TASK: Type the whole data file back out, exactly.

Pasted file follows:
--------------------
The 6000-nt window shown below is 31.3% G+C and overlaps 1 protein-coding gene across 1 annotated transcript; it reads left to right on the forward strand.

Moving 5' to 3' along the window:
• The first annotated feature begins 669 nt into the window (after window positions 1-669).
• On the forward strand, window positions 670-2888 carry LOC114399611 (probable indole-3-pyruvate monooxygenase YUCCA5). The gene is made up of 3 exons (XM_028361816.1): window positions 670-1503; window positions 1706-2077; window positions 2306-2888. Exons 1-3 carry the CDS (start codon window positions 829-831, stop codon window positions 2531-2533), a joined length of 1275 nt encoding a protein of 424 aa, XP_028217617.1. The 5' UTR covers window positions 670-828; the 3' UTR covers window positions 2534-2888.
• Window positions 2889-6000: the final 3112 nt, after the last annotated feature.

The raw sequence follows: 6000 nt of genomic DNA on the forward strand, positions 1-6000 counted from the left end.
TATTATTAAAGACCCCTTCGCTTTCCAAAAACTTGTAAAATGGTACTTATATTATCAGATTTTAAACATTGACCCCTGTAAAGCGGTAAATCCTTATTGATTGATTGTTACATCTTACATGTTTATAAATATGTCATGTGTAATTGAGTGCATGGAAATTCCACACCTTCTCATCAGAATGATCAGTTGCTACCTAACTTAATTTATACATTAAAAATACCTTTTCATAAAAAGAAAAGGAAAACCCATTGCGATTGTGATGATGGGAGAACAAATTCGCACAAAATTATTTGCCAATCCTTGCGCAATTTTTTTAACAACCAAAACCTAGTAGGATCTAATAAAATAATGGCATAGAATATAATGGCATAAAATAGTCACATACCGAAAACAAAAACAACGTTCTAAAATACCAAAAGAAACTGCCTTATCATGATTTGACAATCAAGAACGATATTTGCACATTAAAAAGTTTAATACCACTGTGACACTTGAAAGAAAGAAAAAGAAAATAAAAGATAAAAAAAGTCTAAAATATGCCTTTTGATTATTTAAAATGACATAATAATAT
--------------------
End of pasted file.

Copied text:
The 6000-nt window shown below is 31.3% G+C and overlaps 1 protein-coding gene across 1 annotated transcript; it reads left to right on the forward strand.

Moving 5' to 3' along the window:
• The first annotated feature begins 669 nt into the window (after window positions 1-669).
• On the forward strand, window positions 670-2888 carry LOC114399611 (probable indole-3-pyruvate monooxygenase YUCCA5). The gene is made up of 3 exons (XM_028361816.1): window positions 670-1503; window positions 1706-2077; window positions 2306-2888. Exons 1-3 carry the CDS (start codon window positions 829-831, stop codon window positions 2531-2533), a joined length of 1275 nt encoding a protein of 424 aa, XP_028217617.1. The 5' UTR covers window positions 670-828; the 3' UTR covers window positions 2534-2888.
• Window positions 2889-6000: the final 3112 nt, after the last annotated feature.

The raw sequence follows: 6000 nt of genomic DNA on the forward strand, positions 1-6000 counted from the left end.
TATTATTAAAGACCCCTTCGCTTTCCAAAAACTTGTAAAATGGTACTTATATTATCAGATTTTAAACATTGACCCCTGTAAAGCGGTAAATCCTTATTGATTGATTGTTACATCTTACATGTTTATAAATATGTCATGTGTAATTGAGTGCATGGAAATTCCACACCTTCTCATCAGAATGATCAGTTGCTACCTAACTTAATTTATACATTAAAAATACCTTTTCATAAAAAGAAAAGGAAAACCCATTGCGATTGTGATGATGGGAGAACAAATTCGCACAAAATTATTTGCCAATCCTTGCGCAATTTTTTTAACAACCAAAACCTAGTAGGATCTAATAAAATAATGGCATAGAATATAATGGCATAAAATAGTCACATACCGAAAACAAAAACAACGTTCTAAAATACCAAAAGAAACTGCCTTATCATGATTTGACAATCAAGAACGATATTTGCACATTAAAAAGTTTAATACCACTGTGACACTTGAAAGAAAGAAAAAGAAAATAAAAGATAAAAAAAGTCTAAAATATGCCTTTTGATTATTTAAAATGACATAATAATAT